Alex Gibney, Academy Award-winning documentary film director of "Taxi to the Dark Side" and "ENRON: The Smartest Guys in the Room," has just released his new film "The Armstrong Lie." It opens Friday at the Lagoon Cinema in Minneapolis.
The documentary follows cyclist Lance Armstrong's fall from grace after a doping scandal.
"'The Armstrong Lie' doesn't break much news, but in it Gibney assembles a case so exhaustive and damning that anyone who sees the cyclist as merely a liar will be forced to reclassify him as a sociopath," writes Andrew Goldman in Men's Journal.
Gibney was originally working on "an uplifting documentary about Armstrong's second comeback, for the 2009 Tour de France," wrote Chris Michael of The Guardian:
In the aftermath of the scandal that disgraced Armstrong as a cheat and bully, one of those former believers, film-maker Alex Gibney, gradually realized he was sitting on a goldmine... The famous cyclist, thinking the movie would be a puff piece, gave Gibney unprecedented access. Gibney filmed Armstrong lounging in hotel rooms, joking with his inner circle, getting upset with surprise drugs tests at his home as his daughters look on. Armstrong also allowed Gibney to interview Michele Ferrari, his notorious "doping doctor", who admits with a grin to continuing to give Armstrong "advice" well past the date Armstrong had supposedly cut off ties.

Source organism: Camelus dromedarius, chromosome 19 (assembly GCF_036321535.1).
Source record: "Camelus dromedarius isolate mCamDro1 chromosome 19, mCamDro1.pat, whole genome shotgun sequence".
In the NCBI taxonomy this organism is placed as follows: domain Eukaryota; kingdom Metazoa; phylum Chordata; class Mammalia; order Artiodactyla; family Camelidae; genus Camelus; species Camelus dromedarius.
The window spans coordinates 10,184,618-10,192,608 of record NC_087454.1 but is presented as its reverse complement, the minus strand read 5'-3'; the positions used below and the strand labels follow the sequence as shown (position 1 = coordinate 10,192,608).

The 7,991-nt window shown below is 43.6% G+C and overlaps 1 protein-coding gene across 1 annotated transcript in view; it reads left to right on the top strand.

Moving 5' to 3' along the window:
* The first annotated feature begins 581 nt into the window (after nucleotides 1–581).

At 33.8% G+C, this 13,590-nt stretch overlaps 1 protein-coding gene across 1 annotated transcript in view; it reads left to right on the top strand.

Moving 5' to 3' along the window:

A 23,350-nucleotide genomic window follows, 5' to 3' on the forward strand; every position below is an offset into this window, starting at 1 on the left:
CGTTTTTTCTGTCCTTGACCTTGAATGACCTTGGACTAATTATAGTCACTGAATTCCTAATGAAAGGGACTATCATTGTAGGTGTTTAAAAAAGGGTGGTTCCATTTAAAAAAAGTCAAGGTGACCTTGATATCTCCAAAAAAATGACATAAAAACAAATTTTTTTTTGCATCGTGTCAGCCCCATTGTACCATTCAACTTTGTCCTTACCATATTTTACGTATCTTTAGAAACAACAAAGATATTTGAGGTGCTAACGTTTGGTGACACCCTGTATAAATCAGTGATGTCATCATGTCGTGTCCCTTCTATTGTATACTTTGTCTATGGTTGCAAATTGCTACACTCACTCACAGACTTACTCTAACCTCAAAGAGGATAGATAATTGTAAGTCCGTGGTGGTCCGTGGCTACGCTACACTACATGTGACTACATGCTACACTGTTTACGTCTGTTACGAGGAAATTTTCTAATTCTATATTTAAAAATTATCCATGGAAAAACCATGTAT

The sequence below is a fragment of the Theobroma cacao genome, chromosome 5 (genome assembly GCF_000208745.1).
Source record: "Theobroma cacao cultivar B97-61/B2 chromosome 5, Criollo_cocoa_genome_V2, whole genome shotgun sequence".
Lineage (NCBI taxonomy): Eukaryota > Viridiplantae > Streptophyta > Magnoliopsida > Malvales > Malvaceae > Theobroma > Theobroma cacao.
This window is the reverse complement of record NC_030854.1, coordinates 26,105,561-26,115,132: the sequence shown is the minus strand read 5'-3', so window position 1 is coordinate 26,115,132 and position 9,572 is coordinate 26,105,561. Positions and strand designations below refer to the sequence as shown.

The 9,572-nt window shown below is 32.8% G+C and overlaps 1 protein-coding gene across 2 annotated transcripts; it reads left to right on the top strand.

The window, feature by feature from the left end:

"In all their arrogance, Armstrong and his team figured there was nothing to be discovered," Gibney told the Toronto international film festival the afternoon after the premiere of his film The Armstrong Lie. "So it ended up being a rather extraordinary opportunity to see something that was hiding in plain sight — but was actually there, we could find it."
Justin Chang, the film critic for Variety, said the film shows how Armstrong smartly created his own image through the inspirational story of beating cancer and overcoming hardships.
More from Chang's review:
"This is not a story about doping; it's a story about power," one interviewee shrewdly notes, and "The Armstrong Lie" zeroes in on the cynical realities of a sport where victory falls to those with the best medical and financial resources, and where the lure of sponsorships, massive publicity and millions of dollars in cancer-fighting research can encourage even the head of the Intl. Cycling Union to look the other way. The film also taps into the warped mentality of a professional sport where everyone of consequence is assumed to be doping under a code of collective silence, making it easy enough for a cheater to convince himself he isn't gaining an unfair advantage so much as staying competitive.